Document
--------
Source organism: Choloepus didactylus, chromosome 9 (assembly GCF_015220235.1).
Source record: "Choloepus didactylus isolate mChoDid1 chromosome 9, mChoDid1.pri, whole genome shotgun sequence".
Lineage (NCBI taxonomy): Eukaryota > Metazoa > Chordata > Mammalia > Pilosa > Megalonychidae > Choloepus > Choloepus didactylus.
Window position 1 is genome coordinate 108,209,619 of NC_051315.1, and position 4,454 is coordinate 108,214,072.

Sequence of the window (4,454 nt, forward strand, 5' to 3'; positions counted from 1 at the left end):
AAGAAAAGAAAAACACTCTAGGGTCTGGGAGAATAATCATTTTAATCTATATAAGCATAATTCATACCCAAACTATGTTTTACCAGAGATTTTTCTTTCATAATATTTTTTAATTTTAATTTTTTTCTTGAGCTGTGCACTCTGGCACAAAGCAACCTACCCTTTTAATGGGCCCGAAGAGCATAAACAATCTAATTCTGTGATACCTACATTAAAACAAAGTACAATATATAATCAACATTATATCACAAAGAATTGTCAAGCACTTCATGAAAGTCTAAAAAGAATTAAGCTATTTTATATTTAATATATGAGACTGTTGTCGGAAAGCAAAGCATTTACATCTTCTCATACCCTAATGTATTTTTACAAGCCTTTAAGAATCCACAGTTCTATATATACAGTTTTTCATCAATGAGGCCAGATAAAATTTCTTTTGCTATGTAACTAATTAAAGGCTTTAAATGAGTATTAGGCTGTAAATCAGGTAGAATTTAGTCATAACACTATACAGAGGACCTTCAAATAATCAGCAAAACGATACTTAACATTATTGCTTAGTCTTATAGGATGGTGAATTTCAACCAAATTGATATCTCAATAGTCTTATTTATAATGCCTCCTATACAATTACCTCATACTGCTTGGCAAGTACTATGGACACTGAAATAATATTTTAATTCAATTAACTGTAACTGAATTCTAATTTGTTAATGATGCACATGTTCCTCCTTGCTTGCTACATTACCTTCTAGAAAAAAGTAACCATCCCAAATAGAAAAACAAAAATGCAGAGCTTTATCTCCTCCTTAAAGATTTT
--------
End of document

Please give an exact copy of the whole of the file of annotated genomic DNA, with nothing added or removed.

Source organism: Choloepus didactylus, chromosome 9 (assembly GCF_015220235.1).
Source record: "Choloepus didactylus isolate mChoDid1 chromosome 9, mChoDid1.pri, whole genome shotgun sequence".
Lineage (NCBI taxonomy): Eukaryota > Metazoa > Chordata > Mammalia > Pilosa > Megalonychidae > Choloepus > Choloepus didactylus.
Window position 1 is genome coordinate 108,209,619 of NC_051315.1, and position 4,454 is coordinate 108,214,072.

Sequence of the window (4,454 nt, forward strand, 5' to 3'; positions counted from 1 at the left end):
AAGAAAAGAAAAACACTCTAGGGTCTGGGAGAATAATCATTTTAATCTATATAAGCATAATTCATACCCAAACTATGTTTTACCAGAGATTTTTCTTTCATAATATTTTTTAATTTTAATTTTTTTCTTGAGCTGTGCACTCTGGCACAAAGCAACCTACCCTTTTAATGGGCCCGAAGAGCATAAACAATCTAATTCTGTGATACCTACATTAAAACAAAGTACAATATATAATCAACATTATATCACAAAGAATTGTCAAGCACTTCATGAAAGTCTAAAAAGAATTAAGCTATTTTATATTTAATATATGAGACTGTTGTCGGAAAGCAAAGCATTTACATCTTCTCATACCCTAATGTATTTTTACAAGCCTTTAAGAATCCACAGTTCTATATATACAGTTTTTCATCAATGAGGCCAGATAAAATTTCTTTTGCTATGTAACTAATTAAAGGCTTTAAATGAGTATTAGGCTGTAAATCAGGTAGAATTTAGTCATAACACTATACAGAGGACCTTCAAATAATCAGCAAAACGATACTTAACATTATTGCTTAGTCTTATAGGATGGTGAATTTCAACCAAATTGATATCTCAATAGTCTTATTTATAATGCCTCCTATACAATTACCTCATACTGCTTGGCAAGTACTATGGACACTGAAATAATATTTTAATTCAATTAACTGTAACTGAATTCTAATTTGTTAATGATGCACATGTTCCTCCTTGCTTGCTACATTACCTTCTAGAAAAAAGTAACCATCCCAAATAGAAAAACAAAAATGCAGAGCTTTATCTCCTCCTTAAAGATTTT